2021-2022 Trócaire Annual ReportLearn More
The ‘Guapinol 8’ were detained on 1st September last year for peacefully protesting against the exploitation of their community’s natural resources by private business interests.
Early in 2018, the crystalline Guapinol River that runs through Carlos Escaleras Mejia National Park, in northern Honduras, turned into a river of mud. The muddied waters could be traced to the activities of a mining company, ‘Inversión Los Pinares.’
Unknown to the communities of Guapinol, the company had been granted a licence by the government to operate in the park despite the fact that the area was protected by law.
In August 2018, the people of Guapinol began to organise protests to stop the mining company’s activities. They wanted proper consultation and to protect their river – a vital source of freshwater for the community.
People from the surrounding communities quickly came to show their support. At one of the protests, private security guards employed by the company fired at the demonstrators. One bullet hit a young man in the back and punctured his lung. He was taken to hospital for emergency surgery.
On 27 October 2018, some 1,500 police and army officials descended on the community of Guapinol to stop the protests. Soon after the arrival of the police in October 2018, the public prosecutor issued warrants for the arrest of 31 members of the Guapinol community. They were charged with offences including damaging property, false imprisonment, theft, aggravated arson and unlawful association.
A first group of community members handed themselves in to clarify their legal position with respect to the case in February 2019. All charges were quickly dropped against them. A further eight of the accused also handed themselves in a few months later, but paradoxically, the judge issued a pre-trial detention order.
No evidence of the alleged crimes having taken place was presented, not to mention evidence of their involvement in those alleged crimes. Despite this fact, they were denied bail and even transferred to a maximum-security prison.
Since then, lawyers have managed to get them transferred to a prison closer to their homes, but bail continues to be denied and the community activists can expect to spend some two to three years in prison awaiting trial.
Against this backdrop, land and environmental activists continue to fight against the mining company damaging the Guapinol river and continue to face harassment and threats.
All of the Guapinol detainees have been formally recognised in Honduran law, both individually and collectively, as human rights defenders. Since September 2019, the lawyers for the defence of these human rights defenders have worked tirelessly to have the men freed but despite submitting one appeal and attending three pre-trial detention review hearings, the men continue to be detained.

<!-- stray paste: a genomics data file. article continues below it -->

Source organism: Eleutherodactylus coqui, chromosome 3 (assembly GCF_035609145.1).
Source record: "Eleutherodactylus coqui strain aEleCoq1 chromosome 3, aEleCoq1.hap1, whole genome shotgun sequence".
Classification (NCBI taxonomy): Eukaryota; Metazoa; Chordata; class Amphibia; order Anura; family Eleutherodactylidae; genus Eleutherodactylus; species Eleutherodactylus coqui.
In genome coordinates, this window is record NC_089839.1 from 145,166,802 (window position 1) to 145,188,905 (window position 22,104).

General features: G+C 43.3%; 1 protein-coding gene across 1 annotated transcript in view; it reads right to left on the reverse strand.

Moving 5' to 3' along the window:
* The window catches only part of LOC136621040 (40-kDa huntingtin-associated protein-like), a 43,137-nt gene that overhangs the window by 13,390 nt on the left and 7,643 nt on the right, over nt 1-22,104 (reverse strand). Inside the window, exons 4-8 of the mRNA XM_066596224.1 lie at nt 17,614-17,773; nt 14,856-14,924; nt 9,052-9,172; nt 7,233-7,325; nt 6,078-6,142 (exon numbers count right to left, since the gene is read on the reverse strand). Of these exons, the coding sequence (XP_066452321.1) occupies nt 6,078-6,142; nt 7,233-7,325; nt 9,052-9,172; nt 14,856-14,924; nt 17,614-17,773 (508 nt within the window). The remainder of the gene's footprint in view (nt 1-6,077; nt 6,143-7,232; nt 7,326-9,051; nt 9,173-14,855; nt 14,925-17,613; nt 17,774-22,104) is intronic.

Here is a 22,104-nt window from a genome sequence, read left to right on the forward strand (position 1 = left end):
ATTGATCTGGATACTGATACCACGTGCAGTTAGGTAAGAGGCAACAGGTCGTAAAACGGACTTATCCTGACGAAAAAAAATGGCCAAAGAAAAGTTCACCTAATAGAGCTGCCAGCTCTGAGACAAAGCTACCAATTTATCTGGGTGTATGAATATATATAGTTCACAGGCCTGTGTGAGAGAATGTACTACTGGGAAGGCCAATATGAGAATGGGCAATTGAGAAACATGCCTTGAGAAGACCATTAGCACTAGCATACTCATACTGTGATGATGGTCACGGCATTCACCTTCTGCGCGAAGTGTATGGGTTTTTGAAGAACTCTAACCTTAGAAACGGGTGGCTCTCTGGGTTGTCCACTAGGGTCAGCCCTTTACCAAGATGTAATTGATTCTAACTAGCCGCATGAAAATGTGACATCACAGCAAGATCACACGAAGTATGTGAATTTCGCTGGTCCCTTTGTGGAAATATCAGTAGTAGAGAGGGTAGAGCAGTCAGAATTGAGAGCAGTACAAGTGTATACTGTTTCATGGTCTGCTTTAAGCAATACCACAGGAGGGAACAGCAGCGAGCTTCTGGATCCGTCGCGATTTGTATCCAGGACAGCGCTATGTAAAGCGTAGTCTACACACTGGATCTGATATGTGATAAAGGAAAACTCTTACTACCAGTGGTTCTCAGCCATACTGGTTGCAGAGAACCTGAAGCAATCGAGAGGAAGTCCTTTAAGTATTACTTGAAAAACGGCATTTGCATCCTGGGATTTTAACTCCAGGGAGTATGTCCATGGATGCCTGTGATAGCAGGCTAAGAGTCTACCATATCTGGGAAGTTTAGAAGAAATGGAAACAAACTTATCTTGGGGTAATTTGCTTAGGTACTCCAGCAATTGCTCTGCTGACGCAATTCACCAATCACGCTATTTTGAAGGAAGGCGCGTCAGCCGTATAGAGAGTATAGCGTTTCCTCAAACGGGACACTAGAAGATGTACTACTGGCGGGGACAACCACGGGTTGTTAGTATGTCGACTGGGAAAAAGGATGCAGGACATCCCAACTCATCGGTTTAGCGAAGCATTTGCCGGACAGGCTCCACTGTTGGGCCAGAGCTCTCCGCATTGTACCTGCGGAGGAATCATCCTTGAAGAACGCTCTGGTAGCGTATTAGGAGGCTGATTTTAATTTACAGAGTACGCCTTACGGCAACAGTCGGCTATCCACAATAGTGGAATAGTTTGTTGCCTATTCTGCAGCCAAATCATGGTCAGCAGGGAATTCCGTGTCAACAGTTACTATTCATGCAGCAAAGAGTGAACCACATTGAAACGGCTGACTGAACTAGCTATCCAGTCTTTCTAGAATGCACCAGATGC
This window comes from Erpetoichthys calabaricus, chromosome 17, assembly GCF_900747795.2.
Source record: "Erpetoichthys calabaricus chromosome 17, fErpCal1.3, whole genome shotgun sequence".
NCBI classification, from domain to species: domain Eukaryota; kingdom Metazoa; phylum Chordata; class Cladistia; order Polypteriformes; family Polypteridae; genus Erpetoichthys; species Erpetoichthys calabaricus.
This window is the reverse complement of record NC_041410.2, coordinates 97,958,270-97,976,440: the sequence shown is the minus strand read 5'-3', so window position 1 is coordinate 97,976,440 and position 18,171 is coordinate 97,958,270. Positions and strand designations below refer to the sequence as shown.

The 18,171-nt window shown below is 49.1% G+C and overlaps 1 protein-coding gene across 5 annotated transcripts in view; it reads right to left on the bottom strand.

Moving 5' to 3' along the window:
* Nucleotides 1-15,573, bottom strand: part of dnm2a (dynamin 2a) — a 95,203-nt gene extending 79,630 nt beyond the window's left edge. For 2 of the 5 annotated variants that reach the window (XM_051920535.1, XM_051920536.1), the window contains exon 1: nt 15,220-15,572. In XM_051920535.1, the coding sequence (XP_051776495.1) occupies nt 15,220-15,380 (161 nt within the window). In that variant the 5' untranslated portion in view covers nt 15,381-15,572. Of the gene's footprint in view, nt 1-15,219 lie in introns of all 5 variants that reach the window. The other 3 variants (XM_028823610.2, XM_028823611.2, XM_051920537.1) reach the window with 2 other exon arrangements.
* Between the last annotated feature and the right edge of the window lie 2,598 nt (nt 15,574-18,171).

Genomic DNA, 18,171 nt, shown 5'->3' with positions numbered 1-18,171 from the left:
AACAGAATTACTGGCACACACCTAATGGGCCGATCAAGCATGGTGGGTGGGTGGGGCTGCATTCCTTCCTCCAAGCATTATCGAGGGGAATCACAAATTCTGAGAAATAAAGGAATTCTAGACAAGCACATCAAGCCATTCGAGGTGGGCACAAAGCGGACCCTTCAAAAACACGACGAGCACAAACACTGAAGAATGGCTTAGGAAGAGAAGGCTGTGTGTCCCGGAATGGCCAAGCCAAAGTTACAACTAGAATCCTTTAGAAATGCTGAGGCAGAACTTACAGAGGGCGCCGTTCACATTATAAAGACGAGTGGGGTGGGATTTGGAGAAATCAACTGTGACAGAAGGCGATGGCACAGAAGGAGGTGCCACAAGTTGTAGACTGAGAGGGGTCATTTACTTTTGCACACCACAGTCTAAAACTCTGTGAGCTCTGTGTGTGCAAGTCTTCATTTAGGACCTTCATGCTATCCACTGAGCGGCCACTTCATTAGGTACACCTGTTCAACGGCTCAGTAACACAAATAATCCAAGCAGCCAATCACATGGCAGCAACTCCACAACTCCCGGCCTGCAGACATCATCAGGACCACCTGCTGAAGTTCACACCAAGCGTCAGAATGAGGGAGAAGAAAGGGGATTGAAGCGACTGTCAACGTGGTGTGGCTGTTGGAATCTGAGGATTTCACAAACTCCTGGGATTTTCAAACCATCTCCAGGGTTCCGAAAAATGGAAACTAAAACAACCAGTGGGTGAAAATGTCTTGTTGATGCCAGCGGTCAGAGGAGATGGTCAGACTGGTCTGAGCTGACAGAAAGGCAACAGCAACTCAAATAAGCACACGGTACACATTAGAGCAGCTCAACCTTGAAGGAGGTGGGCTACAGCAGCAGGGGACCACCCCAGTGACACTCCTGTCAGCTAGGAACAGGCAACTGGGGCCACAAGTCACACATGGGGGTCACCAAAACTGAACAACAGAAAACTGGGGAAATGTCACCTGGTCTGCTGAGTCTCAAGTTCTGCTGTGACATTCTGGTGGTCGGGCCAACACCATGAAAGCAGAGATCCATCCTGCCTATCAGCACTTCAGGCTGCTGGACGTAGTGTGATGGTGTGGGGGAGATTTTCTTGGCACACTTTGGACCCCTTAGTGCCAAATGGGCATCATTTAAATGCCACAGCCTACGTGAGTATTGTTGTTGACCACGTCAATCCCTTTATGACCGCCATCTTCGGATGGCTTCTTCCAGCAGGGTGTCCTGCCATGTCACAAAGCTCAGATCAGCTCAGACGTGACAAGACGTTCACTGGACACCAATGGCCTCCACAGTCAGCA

Two weeks ago the Appeals Court finally released its ruling on the men’s appeal, five months late, and the results are devastating. Not only did it uphold the pre-trial detention of the eight water defenders, it also ruled to reverse the decision that freed the previous group and actively re-opened the case against five of them for the same charges.
“The court’s decision reaffirms the clear alliance between the public prosecutor, the judiciary and the private sector, to punish all of those who dare to defend the natural resources of Honduras,” declared Edy Tábora, a lawyer on the legal defence team.
“This case is not only about Guapinol. The case is emblematic of all of those that fight for their rights against extractive projects in their territories.”
At the end of April 2020, the National Congress of Honduras reformed the Code of Criminal Procedure with the aim to reduce the overcrowding in Honduran prisons in order to prevent the spread of COVID-19.
Article 184 was amended to grant home detention to prisoners at risk of contracting the coronavirus. This also applies to people deprived of their liberty who have not been convicted such as the Guapinol defenders.
This reform gave the power to the judges to analyse or decide what type of measure should be applied. Despite a writ being filed with the President of the Supreme Court of Justice asking for these measures to be considered for the ‘Guapinol 8’, there was no success.
Trócaire has been raising awareness about the blatant violation of human rights with the international community. The case of the Guapinol human rights defenders has been taken up by many international parliamentarians and observers including a group of MEPs. The United Nations High Commissioner for Human Rights has stated that “governments should release every person detained without sufficient legal basis, including political prisoners and others detained simply for expressing critical or dissenting views”.
Trócaire – through it’s partner organisation Fundación San Alonso Rodríguez (FSAR) – has also been supporting the Guapinol community with advice and training on environmental rights as well as support with legal advice and defence fees. The Honduran courts and the government have colluded to protect the financial interests of the wealthy at the expense of ordinary people trying to protect their community’s future.
Solidarity and visibility from the international community have been among the strongest defences against this corruption and impunity and are needed now more than ever.
The ‘Guapinol 8’ have been locked away from their families for a year but Trócaire will continue to support them and their community until they are free and the rights of the community are recognised and protected.
The ‘Guapinol 8’ are :
Porfirio Sorto Cedillo, José Avelino Cedillo, Orbin Naún Hernández, Kevin Alejandro Romero, Arnold Javier Aleman, Ever Alexander Cedillo, Daniel Marquez and Jeremías Martínez Díaz.
To find out more about Trócaire’s call for a Global Treaty on Business & Human Rights click here